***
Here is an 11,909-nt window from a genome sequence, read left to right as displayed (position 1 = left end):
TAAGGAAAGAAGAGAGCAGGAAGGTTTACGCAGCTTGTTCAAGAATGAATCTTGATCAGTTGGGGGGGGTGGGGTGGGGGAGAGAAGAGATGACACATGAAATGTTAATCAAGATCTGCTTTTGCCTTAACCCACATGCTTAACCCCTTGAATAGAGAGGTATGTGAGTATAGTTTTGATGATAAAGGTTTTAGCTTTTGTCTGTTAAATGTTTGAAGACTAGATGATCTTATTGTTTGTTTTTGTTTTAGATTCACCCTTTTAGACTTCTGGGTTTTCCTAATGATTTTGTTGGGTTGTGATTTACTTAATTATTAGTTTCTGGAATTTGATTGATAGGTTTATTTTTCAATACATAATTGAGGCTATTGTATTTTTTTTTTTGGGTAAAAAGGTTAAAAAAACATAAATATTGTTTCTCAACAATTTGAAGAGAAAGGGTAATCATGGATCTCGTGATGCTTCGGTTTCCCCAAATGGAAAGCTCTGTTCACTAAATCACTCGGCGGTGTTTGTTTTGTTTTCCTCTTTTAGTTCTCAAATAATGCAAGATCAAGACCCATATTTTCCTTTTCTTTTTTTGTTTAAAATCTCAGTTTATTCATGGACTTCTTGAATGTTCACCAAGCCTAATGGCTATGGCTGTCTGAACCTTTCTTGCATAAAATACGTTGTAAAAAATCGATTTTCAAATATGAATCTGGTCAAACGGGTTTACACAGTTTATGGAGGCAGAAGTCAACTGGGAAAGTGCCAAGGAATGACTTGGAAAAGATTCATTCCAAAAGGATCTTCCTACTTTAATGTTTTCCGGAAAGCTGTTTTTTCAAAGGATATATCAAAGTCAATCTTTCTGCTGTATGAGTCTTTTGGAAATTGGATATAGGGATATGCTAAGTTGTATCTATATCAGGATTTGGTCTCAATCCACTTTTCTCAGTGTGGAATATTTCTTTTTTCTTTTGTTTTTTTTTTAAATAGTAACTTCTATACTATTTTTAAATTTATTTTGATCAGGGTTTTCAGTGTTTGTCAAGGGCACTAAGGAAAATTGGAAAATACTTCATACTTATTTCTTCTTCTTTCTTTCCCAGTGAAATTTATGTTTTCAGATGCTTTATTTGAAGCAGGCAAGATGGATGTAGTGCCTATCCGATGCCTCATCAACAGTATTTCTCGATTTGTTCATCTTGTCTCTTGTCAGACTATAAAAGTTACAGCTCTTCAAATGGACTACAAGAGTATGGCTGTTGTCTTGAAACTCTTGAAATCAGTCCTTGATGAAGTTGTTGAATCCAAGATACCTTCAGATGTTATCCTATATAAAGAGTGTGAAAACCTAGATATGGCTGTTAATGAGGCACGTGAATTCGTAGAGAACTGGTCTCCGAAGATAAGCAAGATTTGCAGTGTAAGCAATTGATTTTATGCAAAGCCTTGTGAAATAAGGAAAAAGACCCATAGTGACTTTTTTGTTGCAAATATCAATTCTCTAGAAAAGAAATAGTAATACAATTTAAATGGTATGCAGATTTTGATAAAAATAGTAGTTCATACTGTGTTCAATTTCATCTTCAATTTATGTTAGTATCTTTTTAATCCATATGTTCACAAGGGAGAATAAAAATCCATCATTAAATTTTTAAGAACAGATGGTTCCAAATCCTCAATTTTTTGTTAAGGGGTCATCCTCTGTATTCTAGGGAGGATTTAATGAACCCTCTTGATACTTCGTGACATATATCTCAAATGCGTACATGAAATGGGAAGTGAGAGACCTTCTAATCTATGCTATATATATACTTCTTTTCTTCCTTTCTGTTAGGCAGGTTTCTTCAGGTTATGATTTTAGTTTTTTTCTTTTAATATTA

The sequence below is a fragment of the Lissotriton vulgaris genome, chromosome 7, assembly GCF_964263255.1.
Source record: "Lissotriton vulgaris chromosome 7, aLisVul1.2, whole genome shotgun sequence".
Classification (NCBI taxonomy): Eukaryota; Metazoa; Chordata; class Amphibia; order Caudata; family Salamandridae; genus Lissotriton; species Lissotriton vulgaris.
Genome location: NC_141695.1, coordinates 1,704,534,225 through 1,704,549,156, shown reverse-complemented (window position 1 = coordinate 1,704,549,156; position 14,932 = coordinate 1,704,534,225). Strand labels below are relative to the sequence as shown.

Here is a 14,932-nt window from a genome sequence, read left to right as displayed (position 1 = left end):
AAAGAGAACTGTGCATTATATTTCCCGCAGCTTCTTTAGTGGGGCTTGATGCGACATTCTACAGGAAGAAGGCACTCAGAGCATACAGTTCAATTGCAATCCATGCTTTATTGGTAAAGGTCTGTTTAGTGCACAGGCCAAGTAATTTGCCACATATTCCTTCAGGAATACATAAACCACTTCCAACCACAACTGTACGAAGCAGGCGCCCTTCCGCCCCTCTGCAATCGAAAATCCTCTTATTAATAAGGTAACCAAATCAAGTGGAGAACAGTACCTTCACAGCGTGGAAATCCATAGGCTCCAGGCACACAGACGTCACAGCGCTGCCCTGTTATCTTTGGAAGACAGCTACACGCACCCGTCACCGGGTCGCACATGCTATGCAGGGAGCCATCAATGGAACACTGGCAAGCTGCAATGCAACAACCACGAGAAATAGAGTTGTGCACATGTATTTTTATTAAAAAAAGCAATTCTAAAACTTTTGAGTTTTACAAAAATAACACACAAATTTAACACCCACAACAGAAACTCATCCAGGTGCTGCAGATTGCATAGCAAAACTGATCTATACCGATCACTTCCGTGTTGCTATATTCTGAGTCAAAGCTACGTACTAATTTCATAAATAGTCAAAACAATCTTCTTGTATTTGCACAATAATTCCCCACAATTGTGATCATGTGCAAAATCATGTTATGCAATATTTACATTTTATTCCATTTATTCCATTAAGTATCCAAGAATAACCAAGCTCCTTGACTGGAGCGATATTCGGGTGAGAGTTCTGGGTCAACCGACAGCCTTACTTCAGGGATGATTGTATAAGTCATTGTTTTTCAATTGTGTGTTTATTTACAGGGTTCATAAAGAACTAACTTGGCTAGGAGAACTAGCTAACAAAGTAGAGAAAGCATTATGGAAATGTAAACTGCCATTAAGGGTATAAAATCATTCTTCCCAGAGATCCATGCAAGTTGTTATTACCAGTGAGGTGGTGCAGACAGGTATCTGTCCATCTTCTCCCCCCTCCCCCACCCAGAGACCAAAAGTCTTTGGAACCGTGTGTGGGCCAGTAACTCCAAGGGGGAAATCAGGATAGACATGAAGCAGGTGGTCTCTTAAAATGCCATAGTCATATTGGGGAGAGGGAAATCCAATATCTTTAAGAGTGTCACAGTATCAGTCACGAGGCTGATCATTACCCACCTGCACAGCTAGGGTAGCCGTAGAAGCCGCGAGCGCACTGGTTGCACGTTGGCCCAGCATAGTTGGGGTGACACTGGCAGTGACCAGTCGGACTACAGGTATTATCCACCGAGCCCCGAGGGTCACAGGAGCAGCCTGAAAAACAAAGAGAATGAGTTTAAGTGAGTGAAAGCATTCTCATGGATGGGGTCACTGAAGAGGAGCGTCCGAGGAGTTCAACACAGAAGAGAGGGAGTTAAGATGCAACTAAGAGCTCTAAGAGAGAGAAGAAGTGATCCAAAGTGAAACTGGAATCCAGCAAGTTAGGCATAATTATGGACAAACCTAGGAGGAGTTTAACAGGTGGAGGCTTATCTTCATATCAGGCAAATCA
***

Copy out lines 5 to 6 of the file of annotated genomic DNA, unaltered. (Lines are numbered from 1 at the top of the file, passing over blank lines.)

Classification (NCBI taxonomy): Eukaryota; Metazoa; Chordata; class Amphibia; order Caudata; family Salamandridae; genus Lissotriton; species Lissotriton vulgaris.
Genome location: NC_141695.1, coordinates 1,704,534,225 through 1,704,549,156, shown reverse-complemented (window position 1 = coordinate 1,704,549,156; position 14,932 = coordinate 1,704,534,225). Strand labels below are relative to the sequence as shown.